resource “aws_instance” “web_server” {
  ami           = “ami-a1b2c3d4”
  instance_type = “t3.micro”

The aws_instance is a resource type and web_server is the resource local name. Later, when Terraform applies this code, it will create an EC2 instance with some particular ID in AWS. Once created, the ID will be stored in the state file with mapping information that logically connects it with web_server.

The ami, instance_type and private_ip are the arguments with values which define the actual state of the resource. There are plenty of value types, depending on the particular argument and particular resource type, so I will not focus on them here.

Modules are the kind of logical containers or groups for resources you define and use together. The purpose of modules is not only the grouping of resources but it is also the possibility to reuse the same code with different variables.

Let’s get back to the example with EC2 instance and say you need to have a static public IP address with it. In such a case, here is how the module for web server may look like:

resource “aws_instance” “web_server” {
  ami           = “ami-a1b2c3d4”
  instance_type = “t3.micro”
resource “aws_eip” “web_server_public_ip” {
  instance      = “${}”

Having these two resources together allows us to think of it as a stand-alone unit you can reuse later, for example in our development, staging, and production environments. And not by copying and pasting it, but via reference to the module defined only once.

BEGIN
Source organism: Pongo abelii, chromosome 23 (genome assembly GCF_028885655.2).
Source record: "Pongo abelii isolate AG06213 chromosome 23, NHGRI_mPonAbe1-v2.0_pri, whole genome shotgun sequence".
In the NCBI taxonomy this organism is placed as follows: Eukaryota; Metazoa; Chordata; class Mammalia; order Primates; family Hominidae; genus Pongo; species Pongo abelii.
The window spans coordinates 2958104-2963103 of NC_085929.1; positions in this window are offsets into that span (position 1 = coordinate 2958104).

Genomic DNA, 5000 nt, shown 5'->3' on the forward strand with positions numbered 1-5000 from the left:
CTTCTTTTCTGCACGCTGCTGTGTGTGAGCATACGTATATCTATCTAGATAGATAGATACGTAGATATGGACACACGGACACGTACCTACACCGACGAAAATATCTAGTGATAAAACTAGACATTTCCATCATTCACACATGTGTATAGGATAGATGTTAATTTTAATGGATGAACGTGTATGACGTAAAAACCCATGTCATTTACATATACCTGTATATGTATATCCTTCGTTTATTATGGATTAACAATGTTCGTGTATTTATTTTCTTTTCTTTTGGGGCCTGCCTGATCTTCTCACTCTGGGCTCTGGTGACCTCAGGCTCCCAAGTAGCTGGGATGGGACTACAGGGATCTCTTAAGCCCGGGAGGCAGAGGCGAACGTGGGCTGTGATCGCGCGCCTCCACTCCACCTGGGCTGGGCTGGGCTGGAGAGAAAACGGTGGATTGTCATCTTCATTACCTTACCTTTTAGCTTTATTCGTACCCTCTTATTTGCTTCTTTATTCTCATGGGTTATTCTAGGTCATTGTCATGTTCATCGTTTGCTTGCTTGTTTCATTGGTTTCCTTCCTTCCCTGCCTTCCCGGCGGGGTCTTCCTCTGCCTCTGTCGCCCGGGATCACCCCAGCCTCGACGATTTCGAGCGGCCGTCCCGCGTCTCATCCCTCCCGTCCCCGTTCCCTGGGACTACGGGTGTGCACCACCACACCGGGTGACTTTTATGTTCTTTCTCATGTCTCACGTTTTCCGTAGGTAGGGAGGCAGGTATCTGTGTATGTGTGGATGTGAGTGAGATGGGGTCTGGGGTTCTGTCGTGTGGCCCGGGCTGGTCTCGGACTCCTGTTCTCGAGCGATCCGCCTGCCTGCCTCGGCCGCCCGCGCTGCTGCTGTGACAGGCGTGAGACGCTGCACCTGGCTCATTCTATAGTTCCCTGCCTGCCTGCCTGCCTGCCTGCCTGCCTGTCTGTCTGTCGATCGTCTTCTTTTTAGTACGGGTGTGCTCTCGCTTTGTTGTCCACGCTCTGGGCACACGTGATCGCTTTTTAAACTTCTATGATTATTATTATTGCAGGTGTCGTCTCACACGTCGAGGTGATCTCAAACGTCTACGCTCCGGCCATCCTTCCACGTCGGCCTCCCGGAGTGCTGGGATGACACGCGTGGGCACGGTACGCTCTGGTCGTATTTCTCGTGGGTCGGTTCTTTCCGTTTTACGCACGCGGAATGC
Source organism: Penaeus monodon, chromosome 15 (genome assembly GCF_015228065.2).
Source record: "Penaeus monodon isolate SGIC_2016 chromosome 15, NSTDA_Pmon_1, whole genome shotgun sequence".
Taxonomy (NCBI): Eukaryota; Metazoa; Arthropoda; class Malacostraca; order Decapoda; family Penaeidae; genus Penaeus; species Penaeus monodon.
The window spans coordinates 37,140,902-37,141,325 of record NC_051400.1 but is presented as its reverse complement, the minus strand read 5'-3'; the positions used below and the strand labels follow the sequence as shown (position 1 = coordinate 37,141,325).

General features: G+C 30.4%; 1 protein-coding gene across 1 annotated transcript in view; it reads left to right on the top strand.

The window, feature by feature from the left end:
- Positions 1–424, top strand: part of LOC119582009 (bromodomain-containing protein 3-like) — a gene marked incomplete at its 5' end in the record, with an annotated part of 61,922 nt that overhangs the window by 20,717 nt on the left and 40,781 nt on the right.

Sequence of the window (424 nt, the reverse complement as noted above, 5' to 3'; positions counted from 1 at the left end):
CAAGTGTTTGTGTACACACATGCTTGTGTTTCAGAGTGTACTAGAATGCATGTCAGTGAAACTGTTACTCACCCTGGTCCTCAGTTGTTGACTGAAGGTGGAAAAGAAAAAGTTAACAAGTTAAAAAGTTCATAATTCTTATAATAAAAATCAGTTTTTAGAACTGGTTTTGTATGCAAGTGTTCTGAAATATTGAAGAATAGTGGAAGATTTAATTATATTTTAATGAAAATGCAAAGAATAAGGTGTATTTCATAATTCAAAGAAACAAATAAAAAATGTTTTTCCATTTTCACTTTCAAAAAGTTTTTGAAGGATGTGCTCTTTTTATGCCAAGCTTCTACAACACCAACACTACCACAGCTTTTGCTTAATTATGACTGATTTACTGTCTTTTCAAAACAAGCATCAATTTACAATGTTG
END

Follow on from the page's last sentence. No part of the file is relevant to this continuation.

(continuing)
Please note: we specified an instance argument inside the aws_eip resource as a reference to another resource details (the ID of an instance). This is possible because of a way how Terraform treats dependencies: when it detects the dependency (or you define it explicitly) it will create the main resource first, and only after it’s created and available it will create the dependent one.

Input variables work as parameters for the modules so module code could be reusable. Let’s look at the previous example: it has some hardcoded values — instance image ID and instance type. Here is how you can make it more abstract and reusable:

variable “image_id” {
  type          = string
variable “instance_type” {
  type          = string
resource “aws_instance” “web_server” {
  ami           = var.image_id
  instance_type = var.instance_type

Values for the variables then can be passed either via CLI and environment variables (if you have only the one, so-called root module) or via explicit values in the block where you call a module, for example:

module “web_server_production” {